Observers have interpreted Bush's words in different ways.
"This is so conventionally Christian piety and Christian faith that of course it ought not to raise any alarms," said the Rev. Richard John Neuhaus, editor of the Catholic journal First Things. "Any devout Jew, any devout Muslim, also believes God has purposes for his life and tries to divine them. There is nothing that Bush has said about divine purpose, destiny and accountability that Abraham Lincoln did not say. This is as American as apple pie."
But Wallis, the Sojourners editor, said Bush has adopted a "theology of empire" that suggests God is on America's side and confuses the nation with the church.
During Bush's 2003 State of the Union address, for example, he evoked an old gospel hymn when he said, "Yet there's power, wonder-working power, in the goodness and idealism and faith of the American people." What the hymn says, however, is that there is "power, power, wonder-working power in the blood of the Lamb." The hymn, Wallis said, is about the power of Christ -- not the power of the American nation, or any nation.
"It's a good thing, and a normal thing, for religious people to have a sense of calling as a pastor or a teacher or a journalist or a politician. But I think this goes farther," Wallis said. "It's almost a sense of divine appointment for this president and this war on terrorism. . . . When it comes out as 'They're evil and we're good,' and 'If you're not with us on all issues, then you're with the evildoers,' I think it's bad foreign policy and dangerous theology."
As the United States prepared to invade Iraq last year, the mainline Protestant magazine Christian Century said Bush's words and actions also raised the question of whether he shares the view of many evangelicals that history is racing toward an apocalyptic clash and the second coming of Christ.
"Millions of Americans believe that the Bible foretells regime change in Iraq, that God established Israel's boundaries millennia ago, and that the United Nations is a forerunner of a satanic world order," the magazine said in an editorial. "The American people have a right to know how the President's faith is informing his public policies, not least his design on Iraq."
But Bush has not publicly voiced any apocalyptic scenario, and aides scoffed at the notion that he holds one. Neuhaus, who has met several times with the president to discuss abortion and other issues, said that "the whole realm of biblical prophecy . . . with respect to the Middle East" is "quite alien to George W. Bush."
The Rev. Kirbyjon Caldwell, a prominent black minister in Houston and close friend of the president, said Bush is "a mainstream Christian" whose faith is "terminally misunderstood."
"He does not believe God told him to run. He does not believe God told him he would win. He surely does not believe God told him to drop any bombs anywhere in the world," Caldwell said.
A 'Mere Christian'
Recent books on Bush's faith have made the case that his religious beliefs are sincere and that he fits in naturally with evangelicals, in style as well as substance. But none of the authors found it easy to summarize Bush's beliefs.
Aikman, who was given wide access to Bush's friends and senior officials to write "A Man of Faith," said he "could not get from anybody a sort of credo of what [Bush] believes" and was forced to "intuit" many elements of the president's faith. In the end, he said, he concluded that Bush is "a mainstream evangelical with a higher-than-normal tolerance of dissent."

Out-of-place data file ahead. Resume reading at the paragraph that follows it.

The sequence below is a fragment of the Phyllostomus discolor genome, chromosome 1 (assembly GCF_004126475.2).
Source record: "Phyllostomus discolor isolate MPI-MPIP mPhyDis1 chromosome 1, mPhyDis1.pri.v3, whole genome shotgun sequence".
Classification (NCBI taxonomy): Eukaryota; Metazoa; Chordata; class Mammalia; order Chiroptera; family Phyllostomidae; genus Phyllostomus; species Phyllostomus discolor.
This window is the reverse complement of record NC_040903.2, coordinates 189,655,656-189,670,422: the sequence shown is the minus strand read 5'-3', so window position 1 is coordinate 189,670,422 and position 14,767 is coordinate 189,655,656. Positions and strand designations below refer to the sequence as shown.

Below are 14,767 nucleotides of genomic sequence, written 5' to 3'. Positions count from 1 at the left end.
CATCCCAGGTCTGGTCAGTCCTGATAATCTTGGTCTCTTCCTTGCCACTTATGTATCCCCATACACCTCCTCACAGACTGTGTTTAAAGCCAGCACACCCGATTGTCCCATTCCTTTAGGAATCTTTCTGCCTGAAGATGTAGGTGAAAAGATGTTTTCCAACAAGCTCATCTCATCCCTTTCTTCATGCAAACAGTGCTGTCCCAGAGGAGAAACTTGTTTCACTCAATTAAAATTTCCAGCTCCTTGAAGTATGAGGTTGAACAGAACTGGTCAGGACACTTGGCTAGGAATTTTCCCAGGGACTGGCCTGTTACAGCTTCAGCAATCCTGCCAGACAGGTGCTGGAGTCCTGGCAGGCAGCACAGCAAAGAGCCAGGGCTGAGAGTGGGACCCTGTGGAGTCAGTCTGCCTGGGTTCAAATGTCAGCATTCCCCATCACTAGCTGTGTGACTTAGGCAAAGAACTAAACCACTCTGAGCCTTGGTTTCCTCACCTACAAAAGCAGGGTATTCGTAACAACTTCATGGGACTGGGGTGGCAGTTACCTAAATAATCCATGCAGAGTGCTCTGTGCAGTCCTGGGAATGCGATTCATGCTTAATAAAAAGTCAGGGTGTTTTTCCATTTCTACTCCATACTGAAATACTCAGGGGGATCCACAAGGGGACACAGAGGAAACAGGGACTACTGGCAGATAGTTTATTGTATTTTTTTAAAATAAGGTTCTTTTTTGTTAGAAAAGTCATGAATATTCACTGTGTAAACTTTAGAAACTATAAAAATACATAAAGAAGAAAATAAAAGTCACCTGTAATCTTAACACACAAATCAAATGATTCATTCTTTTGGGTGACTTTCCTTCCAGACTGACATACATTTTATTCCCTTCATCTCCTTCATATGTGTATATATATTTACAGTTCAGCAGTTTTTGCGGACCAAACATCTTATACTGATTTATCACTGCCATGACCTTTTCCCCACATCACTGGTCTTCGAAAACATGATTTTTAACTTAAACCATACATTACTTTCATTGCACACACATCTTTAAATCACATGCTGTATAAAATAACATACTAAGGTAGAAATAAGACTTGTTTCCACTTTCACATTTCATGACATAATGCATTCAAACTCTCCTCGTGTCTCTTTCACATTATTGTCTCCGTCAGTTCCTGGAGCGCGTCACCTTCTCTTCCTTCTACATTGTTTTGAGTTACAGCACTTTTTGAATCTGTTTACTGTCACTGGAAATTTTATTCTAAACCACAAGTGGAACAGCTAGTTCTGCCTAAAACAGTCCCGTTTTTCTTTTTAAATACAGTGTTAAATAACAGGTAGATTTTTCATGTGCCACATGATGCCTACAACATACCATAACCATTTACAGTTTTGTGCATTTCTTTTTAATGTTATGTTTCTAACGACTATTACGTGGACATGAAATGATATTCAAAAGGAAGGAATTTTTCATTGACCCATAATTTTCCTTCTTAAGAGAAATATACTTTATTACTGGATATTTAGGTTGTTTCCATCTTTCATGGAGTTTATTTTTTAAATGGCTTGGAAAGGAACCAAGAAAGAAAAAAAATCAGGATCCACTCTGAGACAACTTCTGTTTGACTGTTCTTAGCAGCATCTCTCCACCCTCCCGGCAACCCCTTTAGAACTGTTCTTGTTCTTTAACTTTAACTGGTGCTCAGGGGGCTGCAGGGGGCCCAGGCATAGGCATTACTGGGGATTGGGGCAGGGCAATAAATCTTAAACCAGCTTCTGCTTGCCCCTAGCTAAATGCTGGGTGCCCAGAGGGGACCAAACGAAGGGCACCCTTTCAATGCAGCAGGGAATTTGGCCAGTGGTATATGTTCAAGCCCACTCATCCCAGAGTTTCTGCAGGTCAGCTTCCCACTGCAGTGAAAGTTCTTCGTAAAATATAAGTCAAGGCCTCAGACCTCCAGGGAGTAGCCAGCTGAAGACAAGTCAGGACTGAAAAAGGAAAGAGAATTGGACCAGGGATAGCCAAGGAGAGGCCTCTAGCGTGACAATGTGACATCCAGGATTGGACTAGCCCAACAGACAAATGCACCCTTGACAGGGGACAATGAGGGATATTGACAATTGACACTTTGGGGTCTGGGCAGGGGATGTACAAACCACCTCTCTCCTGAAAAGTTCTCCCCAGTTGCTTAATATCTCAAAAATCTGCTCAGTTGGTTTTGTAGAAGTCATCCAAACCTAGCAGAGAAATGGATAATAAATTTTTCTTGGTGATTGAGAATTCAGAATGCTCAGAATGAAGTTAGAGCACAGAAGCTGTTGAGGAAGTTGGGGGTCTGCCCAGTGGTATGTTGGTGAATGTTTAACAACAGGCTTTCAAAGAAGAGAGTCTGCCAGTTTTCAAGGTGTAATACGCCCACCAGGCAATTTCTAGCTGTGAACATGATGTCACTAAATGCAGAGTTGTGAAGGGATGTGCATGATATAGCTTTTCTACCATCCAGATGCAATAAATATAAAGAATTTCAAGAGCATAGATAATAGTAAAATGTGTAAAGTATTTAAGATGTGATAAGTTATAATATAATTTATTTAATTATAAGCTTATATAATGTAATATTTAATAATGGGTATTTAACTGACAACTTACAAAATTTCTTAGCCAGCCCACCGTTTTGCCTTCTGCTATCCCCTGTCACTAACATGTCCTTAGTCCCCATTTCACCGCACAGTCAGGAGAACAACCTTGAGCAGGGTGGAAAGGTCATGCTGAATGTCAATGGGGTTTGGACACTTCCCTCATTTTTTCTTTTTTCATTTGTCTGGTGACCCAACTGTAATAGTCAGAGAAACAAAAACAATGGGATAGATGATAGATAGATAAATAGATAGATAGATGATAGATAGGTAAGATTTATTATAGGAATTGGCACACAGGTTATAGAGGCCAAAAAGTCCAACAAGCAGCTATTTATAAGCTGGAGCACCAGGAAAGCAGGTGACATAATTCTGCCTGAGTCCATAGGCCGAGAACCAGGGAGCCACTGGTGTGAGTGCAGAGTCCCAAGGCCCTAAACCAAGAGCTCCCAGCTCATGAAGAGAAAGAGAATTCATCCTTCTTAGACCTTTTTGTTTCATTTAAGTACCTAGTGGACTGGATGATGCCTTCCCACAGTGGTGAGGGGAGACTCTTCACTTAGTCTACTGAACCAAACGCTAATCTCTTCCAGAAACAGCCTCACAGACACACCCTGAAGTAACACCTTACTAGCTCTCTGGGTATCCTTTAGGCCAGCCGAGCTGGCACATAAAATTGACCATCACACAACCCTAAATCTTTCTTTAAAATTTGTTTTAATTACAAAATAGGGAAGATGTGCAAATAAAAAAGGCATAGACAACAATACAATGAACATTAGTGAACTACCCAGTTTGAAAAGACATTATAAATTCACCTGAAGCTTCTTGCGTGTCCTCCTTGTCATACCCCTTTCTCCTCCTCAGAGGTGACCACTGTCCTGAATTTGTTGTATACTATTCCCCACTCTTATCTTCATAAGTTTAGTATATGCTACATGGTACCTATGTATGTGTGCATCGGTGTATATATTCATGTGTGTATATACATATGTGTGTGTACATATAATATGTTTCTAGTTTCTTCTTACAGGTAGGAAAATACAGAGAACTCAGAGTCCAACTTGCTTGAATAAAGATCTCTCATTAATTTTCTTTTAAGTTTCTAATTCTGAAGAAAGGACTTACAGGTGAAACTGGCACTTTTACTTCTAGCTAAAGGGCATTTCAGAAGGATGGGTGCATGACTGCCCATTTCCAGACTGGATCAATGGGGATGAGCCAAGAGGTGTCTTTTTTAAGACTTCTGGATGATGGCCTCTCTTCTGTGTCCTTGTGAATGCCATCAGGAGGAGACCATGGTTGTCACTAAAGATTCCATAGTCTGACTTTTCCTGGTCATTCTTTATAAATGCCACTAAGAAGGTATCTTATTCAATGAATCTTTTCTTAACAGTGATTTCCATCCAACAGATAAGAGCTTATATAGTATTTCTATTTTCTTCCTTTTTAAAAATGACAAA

Stephen Mansfield wrote in "The Faith of George W. Bush" that Bush is "a conservative Christian," but added: "On many issues, Bush is less doctrinaire than his faith would make him appear, and this too is part of the mystery of George W. Bush."
Some White House officials suggested that the reason Bush's beliefs seem hard to categorize is not that they are complex and nuanced, but that they are relatively simple and few.
Tim Goeglein, who directs the White House Office of Public Liaison and is the president's official intermediary with Christian groups, said Bush is an evangelical but also fits the Irish theologian C.S. Lewis's definition of a "mere Christian" -- someone who looks beyond denominational lines to the central, common teachings of the universal church.
Frum, the former speechwriter, said: "If you want to know what George Bush really thinks, look at what he says. He believes in a personal god who answers prayers. He believes that truth is found in all religions and that all people who pray pray to the same God. He believes that prayer and faith can allow one to improve one's own life and save one, not just in the theological sense but in this world. And he's told us that he does not ask God to tell him what to do, but asks God for wisdom and judgment and calm. If you said to him, 'Does God want you to invade Iraq?' he'd say, 'I don't know.' He'd say, 'I asked for the best wisdom I could have to make that decision.' "
But if Bush's beliefs are so ecumenical and his prayers so generic, asked the Rev. Shaun Casey, an assistant professor of Christian ethics at the Methodist Church's Wesley Theological Seminary in Washington, do the president's positions on such matters as abortion and same-sex marriage really derive from his faith? And what influence do his religious beliefs have on his budget priorities or tax policies?
Casey, who went to college in West Texas, said he recognizes in Bush an "indigenous West Texas evangelical piety" and thinks "the critics who dismiss him as purely manipulating religion" are wrong.
"The real question is how he moves from this vague constellation of beliefs to specific policies," Casey said. "That's an enigma."